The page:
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mtdoramike

I'm retiring from ship modeling

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Oh I'll still be around peeking in on other folks builds and generally make a bit less of a pest than I have been in the past. I still have to finish up the Montane's with a little rigging left to do, but after that, I will be hanging up the modeling tools as far as tall ship models go. I still have a 1956 Chris Craft Commander that I will piddle with from time to time if I feel like it. This bout of Pmonia has really taken it's toll on me. My daughter asked me what hobby is next since I have been into models, trains, RC planes just to name a few of the hobbies, I told her nothing, just livin. hahahahahahaha.

 

mike

  

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Don't feel alone in your decision.Ship modeling is now the last of a what I will be doing too.It started with the Santa Maria way back in 1973 and it will be ending with the ship I am building now ,if I don't croak in the meantime.I'm almost 77.Cheers John.

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I think the MSW family will miss your insight and build logs packed with great pictures and info.  I definitely appreciate your talents and hope you check in on us and keep us sailing straight.  Thank you again for all your contributions and as Andy said above, enjoy the hobby of life.  I am sure there are many institutions that will mourn your retirement knowing they will not be the beneficiary of your generosity regarding all your beautiful donated models.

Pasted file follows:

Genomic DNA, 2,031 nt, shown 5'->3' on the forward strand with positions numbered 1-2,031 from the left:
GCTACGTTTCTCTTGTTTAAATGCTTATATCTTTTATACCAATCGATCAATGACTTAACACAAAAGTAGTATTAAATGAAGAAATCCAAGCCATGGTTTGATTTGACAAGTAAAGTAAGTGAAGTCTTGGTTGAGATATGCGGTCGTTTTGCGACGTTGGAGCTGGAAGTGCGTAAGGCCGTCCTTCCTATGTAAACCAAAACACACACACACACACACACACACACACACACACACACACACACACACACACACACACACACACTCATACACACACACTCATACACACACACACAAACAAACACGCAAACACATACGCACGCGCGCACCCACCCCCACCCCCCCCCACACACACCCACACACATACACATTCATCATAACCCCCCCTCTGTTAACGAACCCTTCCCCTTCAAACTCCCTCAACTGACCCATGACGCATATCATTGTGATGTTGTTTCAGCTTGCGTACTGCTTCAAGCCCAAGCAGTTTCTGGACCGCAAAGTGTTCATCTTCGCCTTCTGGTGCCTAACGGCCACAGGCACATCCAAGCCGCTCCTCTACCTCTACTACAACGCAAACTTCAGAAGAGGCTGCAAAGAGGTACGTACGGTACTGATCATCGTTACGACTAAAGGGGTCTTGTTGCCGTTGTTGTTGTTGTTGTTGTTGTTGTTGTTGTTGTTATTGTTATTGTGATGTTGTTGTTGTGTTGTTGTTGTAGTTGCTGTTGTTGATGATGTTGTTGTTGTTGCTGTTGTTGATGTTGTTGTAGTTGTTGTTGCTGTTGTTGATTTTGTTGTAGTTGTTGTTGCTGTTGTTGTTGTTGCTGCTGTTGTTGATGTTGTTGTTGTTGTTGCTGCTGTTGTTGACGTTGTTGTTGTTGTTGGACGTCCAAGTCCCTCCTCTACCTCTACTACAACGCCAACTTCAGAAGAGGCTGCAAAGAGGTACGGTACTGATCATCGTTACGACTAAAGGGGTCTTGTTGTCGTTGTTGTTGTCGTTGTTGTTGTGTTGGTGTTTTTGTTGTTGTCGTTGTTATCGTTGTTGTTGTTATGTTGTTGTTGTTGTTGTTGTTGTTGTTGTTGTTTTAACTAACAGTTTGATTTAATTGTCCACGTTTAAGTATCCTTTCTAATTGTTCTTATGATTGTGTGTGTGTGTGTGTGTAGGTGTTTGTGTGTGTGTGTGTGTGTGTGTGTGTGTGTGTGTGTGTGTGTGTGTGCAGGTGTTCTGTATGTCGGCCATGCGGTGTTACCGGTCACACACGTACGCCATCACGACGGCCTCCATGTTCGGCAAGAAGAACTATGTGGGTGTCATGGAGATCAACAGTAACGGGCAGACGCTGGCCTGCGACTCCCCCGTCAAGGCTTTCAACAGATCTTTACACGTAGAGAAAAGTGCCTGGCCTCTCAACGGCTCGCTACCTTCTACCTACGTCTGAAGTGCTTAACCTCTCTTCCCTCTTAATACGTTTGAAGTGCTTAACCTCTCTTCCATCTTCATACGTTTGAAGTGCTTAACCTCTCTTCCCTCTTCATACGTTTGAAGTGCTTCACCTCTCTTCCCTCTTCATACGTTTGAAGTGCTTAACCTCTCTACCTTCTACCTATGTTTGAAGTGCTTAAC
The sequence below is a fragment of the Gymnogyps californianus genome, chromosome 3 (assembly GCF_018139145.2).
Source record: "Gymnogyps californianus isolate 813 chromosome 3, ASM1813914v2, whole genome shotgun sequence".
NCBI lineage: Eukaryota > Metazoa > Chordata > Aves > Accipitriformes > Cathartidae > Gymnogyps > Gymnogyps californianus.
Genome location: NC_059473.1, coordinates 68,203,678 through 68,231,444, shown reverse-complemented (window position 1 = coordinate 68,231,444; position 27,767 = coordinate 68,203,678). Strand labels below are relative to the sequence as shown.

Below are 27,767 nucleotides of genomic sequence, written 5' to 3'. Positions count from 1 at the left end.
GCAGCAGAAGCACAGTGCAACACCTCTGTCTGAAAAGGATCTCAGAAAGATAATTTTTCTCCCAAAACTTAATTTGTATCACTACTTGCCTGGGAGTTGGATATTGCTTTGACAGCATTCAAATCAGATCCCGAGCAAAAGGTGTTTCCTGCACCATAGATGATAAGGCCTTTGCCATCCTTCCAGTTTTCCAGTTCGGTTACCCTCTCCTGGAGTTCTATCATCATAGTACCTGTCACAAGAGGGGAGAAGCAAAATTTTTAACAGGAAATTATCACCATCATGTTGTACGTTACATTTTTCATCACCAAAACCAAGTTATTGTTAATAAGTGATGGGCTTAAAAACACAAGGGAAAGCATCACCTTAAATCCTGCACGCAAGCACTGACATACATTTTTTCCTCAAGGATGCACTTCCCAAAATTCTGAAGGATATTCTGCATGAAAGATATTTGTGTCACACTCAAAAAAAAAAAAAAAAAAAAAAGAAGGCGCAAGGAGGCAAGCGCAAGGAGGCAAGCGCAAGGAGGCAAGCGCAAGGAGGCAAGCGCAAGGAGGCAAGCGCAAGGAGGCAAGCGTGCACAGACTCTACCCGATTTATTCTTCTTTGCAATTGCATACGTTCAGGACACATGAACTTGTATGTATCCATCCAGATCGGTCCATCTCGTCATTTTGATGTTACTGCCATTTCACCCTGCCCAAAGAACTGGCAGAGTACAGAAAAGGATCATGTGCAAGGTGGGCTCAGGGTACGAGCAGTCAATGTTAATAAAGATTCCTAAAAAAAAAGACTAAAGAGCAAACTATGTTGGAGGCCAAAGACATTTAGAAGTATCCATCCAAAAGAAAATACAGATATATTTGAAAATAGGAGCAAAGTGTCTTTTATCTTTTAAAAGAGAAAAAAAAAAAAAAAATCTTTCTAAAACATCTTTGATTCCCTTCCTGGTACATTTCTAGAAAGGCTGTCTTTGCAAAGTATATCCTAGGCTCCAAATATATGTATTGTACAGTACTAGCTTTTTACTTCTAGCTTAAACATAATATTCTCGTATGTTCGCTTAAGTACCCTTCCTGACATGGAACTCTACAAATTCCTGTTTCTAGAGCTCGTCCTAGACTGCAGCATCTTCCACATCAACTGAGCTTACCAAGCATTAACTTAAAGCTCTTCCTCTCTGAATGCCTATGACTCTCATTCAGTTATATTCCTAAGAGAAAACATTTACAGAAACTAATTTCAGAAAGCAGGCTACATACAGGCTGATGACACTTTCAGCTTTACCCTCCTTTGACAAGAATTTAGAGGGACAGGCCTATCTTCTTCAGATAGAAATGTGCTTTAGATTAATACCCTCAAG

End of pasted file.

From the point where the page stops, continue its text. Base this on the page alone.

Tom

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I respect your decision to "Retire" from ship modeling, although it's hard for me to conceive of actually doing it. In one shape or fashion, I have been a modeler for close to 60 years. 

But as with all things, there is a time and a season. 

I hope the best and for many good things to come for you in the future, Mike.

Regards

Craig

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I think retiring from anything but work is nonsense just because you're 77 or whatever. I know a guy in Spokane who's 93 and still does most of the wiring for a model railroad club with 19 scale miles of mainline. Yeah take some time off if you're sick or if you're physically unable to do the work but you can't just give up. I often get "modelers block and can't seem to get anything started in the shop but so far at 73 I seem to get back in

the saddle and get work done. Hang in there Bud.

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I have experienced two bouts of  Pneumonia.  It's like someone has built a campfire on your chest. A person needs to do something. Over the past 10 years I have had to give up just about everything I used to love to do. Model building in any capacity can still challenge you, and most of all keep you busy. A person needs to do something even if it requires building less challenging models, or building something else. When I was very young, I used to watch the old retired gentlemen sit around and whittle on a piece of wood. Some of them actually made some interesting figurines. Some made a pile debris. Some spent more time sharpening their knives. But, they all kept busy.

Edited by David Rice
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Hello Mike,

 

I used to think, not long ago, how can anyone just up and quit what they love to do and have been doing for a long time?

 

I understand now where you are, and appreciate your openness, as I'm feeling similar towards other things.